In my career, I have known many women who feel that they need to over-compensate in their work practices in order to be simply seen as an equal to their male counterparts. At first I thought this was just a result of negative self talk from their internal ‘mean girl’, who tells them that they are not good enough or don’t deserve success.
However, my own experiences have led me to deeper awareness around this topic. I found myself subconsciously doing this when I entered the management ranks; always trying to prove that I deserved to be there like I was some impostor and people might uncover my secret if I wasn’t vigilant. But where did this come from? I’ve always had a healthy dose of self-belief and my nature is to tackle obstacles in a fearless, liberated way. It’s not something I experienced outside the realm of management, but shortly after I crossed over the metaphorical gateway, the winds changed and I felt like I had to run as fast as I could, simply just to hold pace with the male managers around me.
I recently had brunch with a girlfriend of mine, who revealed that she is close to giving up on her new-found management career after only being in the role for six months. She is highly skilled, degree qualified in management and very experienced in her field. She was ready to take the next step and spread her wings; I was so excited to watch her do it! She was super keen, tenacious and wonderfully enthusiastic to take on her new career challenge. She reminded me of myself 4 years ago and it made my heart sing to see her so happy and confident. So how could it be that this strong and vivacious woman, who has overcome many difficult life hurdles without seeming to break a sweat, was now slumped over the table before me, wiping away tears of anguish before they fell into her skinny latte? She was ready to throw in the towel.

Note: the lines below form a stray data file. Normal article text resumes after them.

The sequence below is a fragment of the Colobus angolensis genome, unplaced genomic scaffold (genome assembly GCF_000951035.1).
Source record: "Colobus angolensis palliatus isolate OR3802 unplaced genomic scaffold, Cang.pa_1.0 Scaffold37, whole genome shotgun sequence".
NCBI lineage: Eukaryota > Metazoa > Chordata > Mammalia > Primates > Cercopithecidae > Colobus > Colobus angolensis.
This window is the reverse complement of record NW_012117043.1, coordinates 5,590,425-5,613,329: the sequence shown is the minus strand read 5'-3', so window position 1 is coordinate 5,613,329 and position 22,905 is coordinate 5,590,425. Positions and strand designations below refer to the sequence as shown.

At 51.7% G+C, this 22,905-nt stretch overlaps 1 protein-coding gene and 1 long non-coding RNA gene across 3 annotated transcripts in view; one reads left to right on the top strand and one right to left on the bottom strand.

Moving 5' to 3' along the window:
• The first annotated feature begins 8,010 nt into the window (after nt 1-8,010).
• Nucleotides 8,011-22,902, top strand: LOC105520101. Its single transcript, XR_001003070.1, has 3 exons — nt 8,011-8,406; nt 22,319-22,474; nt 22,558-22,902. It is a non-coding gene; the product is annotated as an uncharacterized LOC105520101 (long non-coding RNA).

Then my mind wandered to my other friend who is a forty something, fierce super woman who doesn’t take crap from anyone. She’s a high flyer in the financial world and has a strong track record of being able to whip under performers into shape or out the door; she can do things many other mangers don’t have the ‘balls’ to do. Yet, she is now a sobbing mess, hauled up in her house for over a year, unable to face the basics of daily life. She has been too mentally unwell to work for twelve months as she is batting a deep depression, which at this stage she not able to surmount.
Then my blood started to boil. I got mad.
How is this happening? Why is this happening? Why are these strong, educated and gutsy women working their backsides off to climb to the ranks of management, only to be completely decimated when they arrive there? I thought that sexist attitudes had been eradicated by the end of the 90’s, but what I have realised is that it’s simply just gone underground. It’s insidious and it’s rife. The ‘old boys club’ have been cultivating new recruits and planting their seeds in secret, to proliferate under the facade of equality.
At this point I would like to state that there are many amazing men out there who respect women in the workplace and are fantastic managers, mentors and friends. I am lucky to have several of these ‘vigilantes’ in my life and I have learned not to take them for granted. If you work with one of these men, they will see you as an equal, empower you and give credit where credit is due. They are going to give you a boost up to the top of the corporate mountain because you earned and deserve the accolades. They will not stand at the top, wait for you to break eye contact and cut your lifeline rope just as you are nearing the summit.
However, there are the other types of men in the workplace. Apart from the blaringly obvious typical male chauvinist, who detests women being away from their ‘rightful’ place in the home, there are many other types of male co-workers who contribute to the eradication of women in leadership roles. For example, there is “Mr…….I’m all for women in the workforce so long as they are making the coffees” and “Mr…….I know she’s only working here so the business can fill their equal opportunities quota”. And we can’t forget “Mr…….she only got the promotion because she must have slept with the right person”.
Then it dawned on me. No wonder so many women in leadership roles are exhausted, bled dry and losing their sense of self worth. They are subliminally being told on a daily basis that they aren’t good enough, that they don’t deserve to be there and that they are not worthy of achieving success in the world of business. Imagine trying to fight for your job every, single day. This is reality for many women in management and they aren’t even aware that they are participating in this battle and it’s near on impossible to be successful in a battle when you don’t realise who your opponent is.
We have progressed enormously from the days portrayed in the TV hit show “Mad Men”, but is the ethos still being cultivated and just forced underground? Have we really progressed as much as we think we have?